Cindy “got it”. I am grateful that an even greater number of readers will have the opportunity to experience the transformative nature of the book because of her generous review.  The most important thing about the book is its message; not the photographs, or design, though I am happy to have created them; not the number of books sold (though greater numbers would be super).

From the review: “The photos are misty, blurred…chosen because they speak without the need for a caption. They’re soulful, matching the words.”

If you are a photographer, consider your message. Work to find ways to incorporate your images with thought-provoking texts. I’m happy that Cindy understood why my photographs lacked captions in the book. I work hard to create images that speak by themselves or rest easily but meaningfully alongside a considered text. I believe it has made me a better photographer.

Thank you for finding and reading the blog.  Click HERE to see the entire review on Horse Journal.  You can order Meditation For Two directly from me by clicking HERE.

One last ‘message’…..my life works because I am surrounded by loving, kind people on every side. I have to take a moment and say thank you to Debra, Lisa, Chaya, and Alea for taking such wonderful care of my horse. Fol Amour is 29 now but thinks he is 5, still a stallion (and knows it), but has a good life because he is worked and cared for daily. I am on and off planes and zipping across continents, but my heart is at ease because I know he’s right where he should be. Here’s a picture of Chaya with her boy, Winston, taken just yesterday at Barbier Farms in Healdsburg, California.  Thank you, Chaya!

29
Jan
11

Published!

I’ve been neglecting the blog lately.  Bad form. One might think I’ve been enjoying a winter’s rest, but that hasn’t been the case.

I do have some wonderful news to share….news that I’ve been guarding for a while. Meditation For Two is going to be published in the United States by Trafalgar Square’s Horse and Rider Books! I couldn’t be happier about the whole experience.  The people at Trafalgar are marvelous to work with and I have only optimism and hope for continued collaboration.  None of this would have happened were it not for two people: Dominique Barbier and Sam Abell.  Dominique has had an illustrious career as one of our finest living Masters of Classical Dressage and has a number of publishing successes to his name as well.  This smoothed the way for me…..the newbie….to have a book published with such a respected organization.  Thank you, Dominique.  And to Sam Abell I offer thanks for the belief in the work, the encouragement to pursue a dream, and the tools to design and create a humble, meaning filled book.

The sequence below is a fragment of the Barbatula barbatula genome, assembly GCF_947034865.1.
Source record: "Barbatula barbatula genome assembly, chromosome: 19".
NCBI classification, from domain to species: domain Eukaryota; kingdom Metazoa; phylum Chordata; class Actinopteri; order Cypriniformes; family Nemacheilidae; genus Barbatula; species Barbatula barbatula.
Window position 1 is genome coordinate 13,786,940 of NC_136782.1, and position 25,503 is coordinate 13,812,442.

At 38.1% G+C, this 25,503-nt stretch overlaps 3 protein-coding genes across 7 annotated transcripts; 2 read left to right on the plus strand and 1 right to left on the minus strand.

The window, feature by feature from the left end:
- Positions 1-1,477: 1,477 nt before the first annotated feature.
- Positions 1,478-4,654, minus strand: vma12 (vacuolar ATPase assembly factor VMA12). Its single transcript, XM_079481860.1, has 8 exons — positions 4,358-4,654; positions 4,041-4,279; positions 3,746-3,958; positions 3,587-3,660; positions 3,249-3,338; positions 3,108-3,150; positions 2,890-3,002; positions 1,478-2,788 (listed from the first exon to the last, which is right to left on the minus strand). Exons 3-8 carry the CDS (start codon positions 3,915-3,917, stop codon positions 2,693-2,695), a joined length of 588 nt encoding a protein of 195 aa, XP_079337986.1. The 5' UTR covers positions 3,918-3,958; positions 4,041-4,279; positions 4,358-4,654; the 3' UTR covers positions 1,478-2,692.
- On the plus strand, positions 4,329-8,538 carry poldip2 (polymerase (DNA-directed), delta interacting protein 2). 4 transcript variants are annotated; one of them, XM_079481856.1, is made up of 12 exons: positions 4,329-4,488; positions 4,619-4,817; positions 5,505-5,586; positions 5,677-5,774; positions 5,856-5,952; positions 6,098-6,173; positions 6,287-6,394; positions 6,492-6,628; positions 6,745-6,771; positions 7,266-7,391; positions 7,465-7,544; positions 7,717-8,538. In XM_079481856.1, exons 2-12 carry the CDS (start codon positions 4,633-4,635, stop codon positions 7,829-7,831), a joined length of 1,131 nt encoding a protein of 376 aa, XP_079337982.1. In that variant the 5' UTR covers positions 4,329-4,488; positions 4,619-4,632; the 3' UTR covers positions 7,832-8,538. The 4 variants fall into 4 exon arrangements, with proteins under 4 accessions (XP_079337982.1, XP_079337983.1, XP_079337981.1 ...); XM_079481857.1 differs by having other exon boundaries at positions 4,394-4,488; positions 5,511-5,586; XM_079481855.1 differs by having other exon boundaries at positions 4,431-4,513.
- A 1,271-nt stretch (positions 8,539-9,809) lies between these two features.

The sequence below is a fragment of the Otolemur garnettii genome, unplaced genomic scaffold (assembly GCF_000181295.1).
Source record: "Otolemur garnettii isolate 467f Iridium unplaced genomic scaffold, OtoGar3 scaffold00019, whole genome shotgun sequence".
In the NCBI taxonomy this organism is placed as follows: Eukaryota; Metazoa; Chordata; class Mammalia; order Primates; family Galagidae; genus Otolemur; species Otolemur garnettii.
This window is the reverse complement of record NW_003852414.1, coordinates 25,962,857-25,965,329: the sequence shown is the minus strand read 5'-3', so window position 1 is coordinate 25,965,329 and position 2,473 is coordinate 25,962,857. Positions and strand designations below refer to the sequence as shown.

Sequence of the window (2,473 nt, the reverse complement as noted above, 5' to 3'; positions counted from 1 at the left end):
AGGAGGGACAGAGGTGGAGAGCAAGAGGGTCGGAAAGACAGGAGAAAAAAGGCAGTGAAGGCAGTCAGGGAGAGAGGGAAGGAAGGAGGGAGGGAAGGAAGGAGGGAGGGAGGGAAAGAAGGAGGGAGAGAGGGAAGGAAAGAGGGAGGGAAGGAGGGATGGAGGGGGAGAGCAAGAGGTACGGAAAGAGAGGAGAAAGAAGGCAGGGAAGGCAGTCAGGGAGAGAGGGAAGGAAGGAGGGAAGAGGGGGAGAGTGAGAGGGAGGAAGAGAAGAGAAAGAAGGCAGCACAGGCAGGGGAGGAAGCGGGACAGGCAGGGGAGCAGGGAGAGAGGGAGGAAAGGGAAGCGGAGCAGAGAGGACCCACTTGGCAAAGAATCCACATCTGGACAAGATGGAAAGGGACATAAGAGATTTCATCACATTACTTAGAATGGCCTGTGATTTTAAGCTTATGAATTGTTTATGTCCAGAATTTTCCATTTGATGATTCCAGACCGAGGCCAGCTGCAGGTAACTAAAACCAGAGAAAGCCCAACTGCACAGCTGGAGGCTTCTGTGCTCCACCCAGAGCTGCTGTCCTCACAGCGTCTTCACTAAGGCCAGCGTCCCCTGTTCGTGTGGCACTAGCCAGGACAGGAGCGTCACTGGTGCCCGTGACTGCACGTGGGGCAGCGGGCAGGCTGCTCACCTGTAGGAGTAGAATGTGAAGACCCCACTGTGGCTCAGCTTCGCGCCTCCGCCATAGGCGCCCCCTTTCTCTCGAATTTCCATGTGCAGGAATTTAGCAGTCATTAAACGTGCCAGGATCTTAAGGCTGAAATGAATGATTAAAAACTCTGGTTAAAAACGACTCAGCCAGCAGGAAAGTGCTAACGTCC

And before the release in the US, the book will be available in Germany and Switzerland on March 1st.  The title has been changed for the German edition. It will be published as: The True Nature of the Horse, and what it teaches those who love.  It’s a mouthful for sure, but one of cultural nuance.  And herein lies a lesson. The book is in the incredibly capable hands of the team at Wu-Wei Verlag. I had to keep telling myself that when the design was completely changed, when the title was changed, indeed even the shape of the book was changed.  So authors and photographers beware: it is often the case that when your work is handed over your ability to control your product ceases.

Trafalgar Square has chosen to keep the original design, completely.  It will be interesting to see how each volume performs in the marketplace, how each book is promoted, what the differences will be and how the public will perceive it.  I’m looking forward to the journey.

As I have received a great deal of encouragement about my photography, my poetry in the book and my writing on the blog, I am now working on a book that combines the three. I’ll post excerpts from time to time here and invite comment.  I thank you in advance for your participation in the discussion.

18
Sep
10

Way out West, fraternity and collaboration

“The greatness of a craft consists firstly in how it brings comradeship to men.” ~Antoine de St. Exupery